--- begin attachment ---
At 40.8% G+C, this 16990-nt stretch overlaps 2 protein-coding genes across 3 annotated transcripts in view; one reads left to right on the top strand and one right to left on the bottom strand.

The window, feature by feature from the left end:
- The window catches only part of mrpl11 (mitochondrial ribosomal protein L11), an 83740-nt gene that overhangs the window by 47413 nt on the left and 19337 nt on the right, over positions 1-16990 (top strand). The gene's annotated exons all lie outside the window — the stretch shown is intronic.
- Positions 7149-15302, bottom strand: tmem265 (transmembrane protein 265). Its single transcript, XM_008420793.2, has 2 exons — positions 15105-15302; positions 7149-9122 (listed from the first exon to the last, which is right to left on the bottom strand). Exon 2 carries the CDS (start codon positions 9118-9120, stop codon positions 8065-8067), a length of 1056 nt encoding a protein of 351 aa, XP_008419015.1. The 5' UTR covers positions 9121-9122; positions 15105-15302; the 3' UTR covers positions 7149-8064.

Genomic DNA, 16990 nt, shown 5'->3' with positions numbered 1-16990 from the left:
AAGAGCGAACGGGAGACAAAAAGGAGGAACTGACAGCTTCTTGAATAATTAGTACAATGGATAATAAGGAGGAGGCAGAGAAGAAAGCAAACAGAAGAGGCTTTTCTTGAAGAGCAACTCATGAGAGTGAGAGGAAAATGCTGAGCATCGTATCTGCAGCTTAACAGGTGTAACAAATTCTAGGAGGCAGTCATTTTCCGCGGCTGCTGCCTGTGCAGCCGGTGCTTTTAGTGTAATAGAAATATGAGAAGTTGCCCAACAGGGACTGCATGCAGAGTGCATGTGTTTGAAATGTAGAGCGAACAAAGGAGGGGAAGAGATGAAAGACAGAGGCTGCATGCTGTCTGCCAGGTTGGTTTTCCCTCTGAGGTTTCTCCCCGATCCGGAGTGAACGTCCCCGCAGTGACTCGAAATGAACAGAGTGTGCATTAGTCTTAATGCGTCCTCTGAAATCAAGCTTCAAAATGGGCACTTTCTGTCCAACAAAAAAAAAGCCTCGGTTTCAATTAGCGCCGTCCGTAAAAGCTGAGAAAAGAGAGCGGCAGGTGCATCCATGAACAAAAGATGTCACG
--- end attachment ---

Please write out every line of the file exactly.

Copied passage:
At 40.8% G+C, this 16990-nt stretch overlaps 2 protein-coding genes across 3 annotated transcripts in view; one reads left to right on the top strand and one right to left on the bottom strand.

The window, feature by feature from the left end:
- The window catches only part of mrpl11 (mitochondrial ribosomal protein L11), an 83740-nt gene that overhangs the window by 47413 nt on the left and 19337 nt on the right, over positions 1-16990 (top strand). The gene's annotated exons all lie outside the window — the stretch shown is intronic.
- Positions 7149-15302, bottom strand: tmem265 (transmembrane protein 265). Its single transcript, XM_008420793.2, has 2 exons — positions 15105-15302; positions 7149-9122 (listed from the first exon to the last, which is right to left on the bottom strand). Exon 2 carries the CDS (start codon positions 9118-9120, stop codon positions 8065-8067), a length of 1056 nt encoding a protein of 351 aa, XP_008419015.1. The 5' UTR covers positions 9121-9122; positions 15105-15302; the 3' UTR covers positions 7149-8064.

Genomic DNA, 16990 nt, shown 5'->3' with positions numbered 1-16990 from the left:
AAGAGCGAACGGGAGACAAAAAGGAGGAACTGACAGCTTCTTGAATAATTAGTACAATGGATAATAAGGAGGAGGCAGAGAAGAAAGCAAACAGAAGAGGCTTTTCTTGAAGAGCAACTCATGAGAGTGAGAGGAAAATGCTGAGCATCGTATCTGCAGCTTAACAGGTGTAACAAATTCTAGGAGGCAGTCATTTTCCGCGGCTGCTGCCTGTGCAGCCGGTGCTTTTAGTGTAATAGAAATATGAGAAGTTGCCCAACAGGGACTGCATGCAGAGTGCATGTGTTTGAAATGTAGAGCGAACAAAGGAGGGGAAGAGATGAAAGACAGAGGCTGCATGCTGTCTGCCAGGTTGGTTTTCCCTCTGAGGTTTCTCCCCGATCCGGAGTGAACGTCCCCGCAGTGACTCGAAATGAACAGAGTGTGCATTAGTCTTAATGCGTCCTCTGAAATCAAGCTTCAAAATGGGCACTTTCTGTCCAACAAAAAAAAAGCCTCGGTTTCAATTAGCGCCGTCCGTAAAAGCTGAGAAAAGAGAGCGGCAGGTGCATCCATGAACAAAAGATGTCACG